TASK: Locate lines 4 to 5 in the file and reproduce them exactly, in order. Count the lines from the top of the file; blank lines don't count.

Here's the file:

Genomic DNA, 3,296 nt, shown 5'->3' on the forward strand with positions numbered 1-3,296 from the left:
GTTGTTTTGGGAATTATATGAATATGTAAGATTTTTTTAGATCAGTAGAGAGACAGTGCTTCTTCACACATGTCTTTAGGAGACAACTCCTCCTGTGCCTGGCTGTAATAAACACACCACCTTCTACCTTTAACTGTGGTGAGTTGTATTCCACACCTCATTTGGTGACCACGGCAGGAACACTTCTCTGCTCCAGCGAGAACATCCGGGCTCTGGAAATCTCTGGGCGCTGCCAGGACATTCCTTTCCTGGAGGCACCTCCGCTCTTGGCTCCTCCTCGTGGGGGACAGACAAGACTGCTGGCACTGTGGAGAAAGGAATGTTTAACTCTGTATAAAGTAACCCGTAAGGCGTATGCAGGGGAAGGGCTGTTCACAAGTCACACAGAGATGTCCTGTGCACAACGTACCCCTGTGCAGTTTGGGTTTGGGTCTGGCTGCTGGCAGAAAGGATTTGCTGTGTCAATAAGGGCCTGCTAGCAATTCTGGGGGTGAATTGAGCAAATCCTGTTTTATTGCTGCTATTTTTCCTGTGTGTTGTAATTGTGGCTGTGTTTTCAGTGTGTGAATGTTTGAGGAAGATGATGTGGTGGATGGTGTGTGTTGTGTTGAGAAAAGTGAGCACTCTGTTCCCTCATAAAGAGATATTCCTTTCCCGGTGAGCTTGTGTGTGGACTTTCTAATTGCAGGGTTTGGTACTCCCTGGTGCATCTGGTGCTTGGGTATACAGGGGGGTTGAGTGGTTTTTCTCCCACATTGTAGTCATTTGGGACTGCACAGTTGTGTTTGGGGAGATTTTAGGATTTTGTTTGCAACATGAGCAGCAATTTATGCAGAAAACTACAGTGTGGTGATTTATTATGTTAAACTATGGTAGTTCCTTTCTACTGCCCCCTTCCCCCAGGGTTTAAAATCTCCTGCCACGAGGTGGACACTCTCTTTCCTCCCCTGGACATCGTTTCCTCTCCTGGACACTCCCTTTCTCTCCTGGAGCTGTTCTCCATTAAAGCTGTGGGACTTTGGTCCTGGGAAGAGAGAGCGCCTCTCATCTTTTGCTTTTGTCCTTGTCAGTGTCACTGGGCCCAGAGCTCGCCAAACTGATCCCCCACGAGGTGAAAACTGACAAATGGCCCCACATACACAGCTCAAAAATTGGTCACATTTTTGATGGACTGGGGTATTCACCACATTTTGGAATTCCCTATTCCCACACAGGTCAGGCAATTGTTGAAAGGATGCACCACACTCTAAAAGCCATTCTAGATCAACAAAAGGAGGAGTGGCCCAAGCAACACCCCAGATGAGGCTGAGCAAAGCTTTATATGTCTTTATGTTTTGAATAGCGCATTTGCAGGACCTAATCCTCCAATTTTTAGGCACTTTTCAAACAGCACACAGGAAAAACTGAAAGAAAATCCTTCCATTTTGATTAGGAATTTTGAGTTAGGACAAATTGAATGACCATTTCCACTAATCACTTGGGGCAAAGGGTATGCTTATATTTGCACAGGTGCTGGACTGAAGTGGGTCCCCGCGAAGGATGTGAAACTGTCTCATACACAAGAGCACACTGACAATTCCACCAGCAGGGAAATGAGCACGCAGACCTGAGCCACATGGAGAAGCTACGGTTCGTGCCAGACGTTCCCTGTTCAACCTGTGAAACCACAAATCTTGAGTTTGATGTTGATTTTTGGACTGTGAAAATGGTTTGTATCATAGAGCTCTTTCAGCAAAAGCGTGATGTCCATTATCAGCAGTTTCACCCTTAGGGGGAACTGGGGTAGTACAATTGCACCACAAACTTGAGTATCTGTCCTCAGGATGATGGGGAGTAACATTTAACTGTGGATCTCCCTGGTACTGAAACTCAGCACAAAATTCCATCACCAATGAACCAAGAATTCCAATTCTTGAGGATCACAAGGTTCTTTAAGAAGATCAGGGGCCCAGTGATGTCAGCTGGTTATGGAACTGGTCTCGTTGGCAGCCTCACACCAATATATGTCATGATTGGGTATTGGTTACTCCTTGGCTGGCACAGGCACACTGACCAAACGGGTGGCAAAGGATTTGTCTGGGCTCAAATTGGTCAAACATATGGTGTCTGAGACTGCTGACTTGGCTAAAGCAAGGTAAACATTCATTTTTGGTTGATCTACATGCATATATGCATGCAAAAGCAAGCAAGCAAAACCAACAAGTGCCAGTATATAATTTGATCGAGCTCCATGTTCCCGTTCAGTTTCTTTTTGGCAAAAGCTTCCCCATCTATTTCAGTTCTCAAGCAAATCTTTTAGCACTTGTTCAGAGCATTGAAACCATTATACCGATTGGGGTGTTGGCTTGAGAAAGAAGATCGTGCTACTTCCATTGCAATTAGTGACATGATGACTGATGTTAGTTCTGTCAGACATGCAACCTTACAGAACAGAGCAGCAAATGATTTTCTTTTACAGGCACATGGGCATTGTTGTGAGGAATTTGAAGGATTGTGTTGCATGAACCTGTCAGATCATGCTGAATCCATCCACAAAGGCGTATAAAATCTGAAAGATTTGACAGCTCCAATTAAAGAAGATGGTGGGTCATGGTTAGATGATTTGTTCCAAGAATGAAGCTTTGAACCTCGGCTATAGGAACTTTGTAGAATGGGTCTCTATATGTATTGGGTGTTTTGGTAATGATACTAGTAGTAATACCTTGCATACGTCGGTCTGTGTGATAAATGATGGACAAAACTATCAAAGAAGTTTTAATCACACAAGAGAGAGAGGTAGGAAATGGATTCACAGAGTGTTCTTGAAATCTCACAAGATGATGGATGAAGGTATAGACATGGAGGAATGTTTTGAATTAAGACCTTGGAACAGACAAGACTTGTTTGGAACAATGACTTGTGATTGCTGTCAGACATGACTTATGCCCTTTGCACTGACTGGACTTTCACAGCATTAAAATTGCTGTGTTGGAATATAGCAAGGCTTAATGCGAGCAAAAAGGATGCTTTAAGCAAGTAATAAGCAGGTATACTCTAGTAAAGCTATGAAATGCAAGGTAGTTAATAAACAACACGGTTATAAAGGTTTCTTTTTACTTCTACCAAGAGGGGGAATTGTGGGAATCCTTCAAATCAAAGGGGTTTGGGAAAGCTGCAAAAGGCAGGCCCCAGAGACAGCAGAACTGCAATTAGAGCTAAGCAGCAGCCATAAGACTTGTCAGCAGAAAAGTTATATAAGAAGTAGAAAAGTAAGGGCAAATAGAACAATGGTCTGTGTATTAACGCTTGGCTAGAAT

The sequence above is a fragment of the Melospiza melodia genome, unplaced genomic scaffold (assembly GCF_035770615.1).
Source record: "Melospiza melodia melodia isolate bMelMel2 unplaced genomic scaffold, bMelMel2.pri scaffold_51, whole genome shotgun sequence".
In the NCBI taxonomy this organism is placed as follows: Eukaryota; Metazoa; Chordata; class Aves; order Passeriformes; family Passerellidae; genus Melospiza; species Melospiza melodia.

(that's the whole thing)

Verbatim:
Source record: "Melospiza melodia melodia isolate bMelMel2 unplaced genomic scaffold, bMelMel2.pri scaffold_51, whole genome shotgun sequence".
In the NCBI taxonomy this organism is placed as follows: Eukaryota; Metazoa; Chordata; class Aves; order Passeriformes; family Passerellidae; genus Melospiza; species Melospiza melodia.